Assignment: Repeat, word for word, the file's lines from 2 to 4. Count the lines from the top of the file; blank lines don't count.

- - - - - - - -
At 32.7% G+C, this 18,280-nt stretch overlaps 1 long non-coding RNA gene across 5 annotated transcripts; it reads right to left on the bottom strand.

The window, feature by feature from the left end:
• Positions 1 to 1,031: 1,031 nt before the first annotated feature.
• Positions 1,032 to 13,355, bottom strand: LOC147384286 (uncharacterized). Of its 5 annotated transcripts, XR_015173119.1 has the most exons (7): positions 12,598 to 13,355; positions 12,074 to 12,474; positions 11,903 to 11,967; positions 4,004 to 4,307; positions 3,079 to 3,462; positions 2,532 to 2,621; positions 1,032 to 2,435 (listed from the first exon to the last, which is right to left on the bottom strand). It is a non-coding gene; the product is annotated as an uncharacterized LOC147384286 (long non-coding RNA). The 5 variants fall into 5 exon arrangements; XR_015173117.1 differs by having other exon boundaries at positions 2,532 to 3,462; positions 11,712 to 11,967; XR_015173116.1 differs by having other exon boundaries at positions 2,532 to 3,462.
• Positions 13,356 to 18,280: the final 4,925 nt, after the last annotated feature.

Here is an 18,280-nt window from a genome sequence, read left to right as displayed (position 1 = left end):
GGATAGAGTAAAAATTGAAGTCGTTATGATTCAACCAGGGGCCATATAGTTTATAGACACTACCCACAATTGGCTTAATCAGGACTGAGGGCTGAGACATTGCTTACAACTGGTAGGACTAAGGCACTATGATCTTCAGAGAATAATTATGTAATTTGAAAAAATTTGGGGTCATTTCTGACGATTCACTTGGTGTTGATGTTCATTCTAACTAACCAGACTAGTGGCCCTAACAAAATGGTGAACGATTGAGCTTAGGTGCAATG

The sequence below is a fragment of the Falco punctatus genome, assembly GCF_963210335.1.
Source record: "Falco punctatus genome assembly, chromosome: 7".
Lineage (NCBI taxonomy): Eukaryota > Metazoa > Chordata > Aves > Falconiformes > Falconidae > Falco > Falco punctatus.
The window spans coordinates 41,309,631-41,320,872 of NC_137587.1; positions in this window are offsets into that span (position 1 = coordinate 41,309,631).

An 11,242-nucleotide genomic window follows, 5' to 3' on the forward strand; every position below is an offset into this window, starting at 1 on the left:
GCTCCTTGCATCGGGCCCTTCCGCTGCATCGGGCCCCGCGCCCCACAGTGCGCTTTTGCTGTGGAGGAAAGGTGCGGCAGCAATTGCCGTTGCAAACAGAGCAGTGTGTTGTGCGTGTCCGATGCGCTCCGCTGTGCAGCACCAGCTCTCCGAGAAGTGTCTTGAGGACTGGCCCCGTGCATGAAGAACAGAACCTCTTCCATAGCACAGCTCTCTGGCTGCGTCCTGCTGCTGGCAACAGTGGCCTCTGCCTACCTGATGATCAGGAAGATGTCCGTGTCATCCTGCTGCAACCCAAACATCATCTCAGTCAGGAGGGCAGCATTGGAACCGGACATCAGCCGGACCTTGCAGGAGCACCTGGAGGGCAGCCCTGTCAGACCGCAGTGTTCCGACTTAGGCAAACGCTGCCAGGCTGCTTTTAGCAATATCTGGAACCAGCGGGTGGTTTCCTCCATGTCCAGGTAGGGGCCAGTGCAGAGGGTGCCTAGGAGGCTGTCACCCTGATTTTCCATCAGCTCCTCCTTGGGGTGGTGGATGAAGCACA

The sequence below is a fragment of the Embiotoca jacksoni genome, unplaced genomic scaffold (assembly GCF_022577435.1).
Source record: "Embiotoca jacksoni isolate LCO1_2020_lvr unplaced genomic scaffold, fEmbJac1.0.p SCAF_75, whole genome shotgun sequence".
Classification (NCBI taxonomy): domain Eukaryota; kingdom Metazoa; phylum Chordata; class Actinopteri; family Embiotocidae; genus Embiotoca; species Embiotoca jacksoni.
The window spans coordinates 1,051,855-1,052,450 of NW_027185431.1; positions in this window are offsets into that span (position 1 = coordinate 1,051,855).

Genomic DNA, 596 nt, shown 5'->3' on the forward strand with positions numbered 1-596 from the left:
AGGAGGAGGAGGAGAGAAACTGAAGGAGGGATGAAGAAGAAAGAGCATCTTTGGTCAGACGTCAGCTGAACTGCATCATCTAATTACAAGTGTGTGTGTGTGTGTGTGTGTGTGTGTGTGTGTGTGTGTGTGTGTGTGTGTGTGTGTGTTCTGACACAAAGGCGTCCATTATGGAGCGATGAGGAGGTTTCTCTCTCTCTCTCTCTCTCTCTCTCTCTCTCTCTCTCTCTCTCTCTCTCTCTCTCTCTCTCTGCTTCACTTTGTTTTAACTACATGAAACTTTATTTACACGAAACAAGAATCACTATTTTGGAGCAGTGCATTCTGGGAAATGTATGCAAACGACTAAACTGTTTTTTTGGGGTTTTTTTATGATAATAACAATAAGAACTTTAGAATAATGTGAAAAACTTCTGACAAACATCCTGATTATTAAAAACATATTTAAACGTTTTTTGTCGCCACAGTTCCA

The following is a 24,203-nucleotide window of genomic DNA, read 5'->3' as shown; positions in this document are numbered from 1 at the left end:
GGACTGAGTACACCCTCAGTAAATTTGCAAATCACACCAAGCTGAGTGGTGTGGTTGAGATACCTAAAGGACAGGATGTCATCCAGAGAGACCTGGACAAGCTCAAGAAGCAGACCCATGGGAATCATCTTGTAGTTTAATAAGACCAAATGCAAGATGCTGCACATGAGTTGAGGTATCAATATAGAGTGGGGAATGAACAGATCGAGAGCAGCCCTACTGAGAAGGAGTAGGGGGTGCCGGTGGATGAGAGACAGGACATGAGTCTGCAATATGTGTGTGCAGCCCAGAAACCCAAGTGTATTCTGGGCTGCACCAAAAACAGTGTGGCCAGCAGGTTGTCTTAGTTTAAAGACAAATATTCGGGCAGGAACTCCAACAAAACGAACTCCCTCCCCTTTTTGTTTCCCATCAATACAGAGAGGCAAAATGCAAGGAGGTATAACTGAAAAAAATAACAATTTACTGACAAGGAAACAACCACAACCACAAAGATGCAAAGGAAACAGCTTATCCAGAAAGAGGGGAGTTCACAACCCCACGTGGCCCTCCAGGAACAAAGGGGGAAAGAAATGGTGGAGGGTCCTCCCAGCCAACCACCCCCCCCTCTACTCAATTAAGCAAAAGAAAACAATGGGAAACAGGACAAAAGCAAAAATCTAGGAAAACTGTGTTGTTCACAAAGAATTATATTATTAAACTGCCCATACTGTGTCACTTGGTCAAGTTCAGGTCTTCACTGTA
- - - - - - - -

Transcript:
The window, feature by feature from the left end:
• Positions 1 to 1,031: 1,031 nt before the first annotated feature.
• Positions 1,032 to 13,355, bottom strand: LOC147384286 (uncharacterized). Of its 5 annotated transcripts, XR_015173119.1 has the most exons (7): positions 12,598 to 13,355; positions 12,074 to 12,474; positions 11,903 to 11,967; positions 4,004 to 4,307; positions 3,079 to 3,462; positions 2,532 to 2,621; positions 1,032 to 2,435 (listed from the first exon to the last, which is right to left on the bottom strand). It is a non-coding gene; the product is annotated as an uncharacterized LOC147384286 (long non-coding RNA). The 5 variants fall into 5 exon arrangements; XR_015173117.1 differs by having other exon boundaries at positions 2,532 to 3,462; positions 11,712 to 11,967; XR_015173116.1 differs by having other exon boundaries at positions 2,532 to 3,462.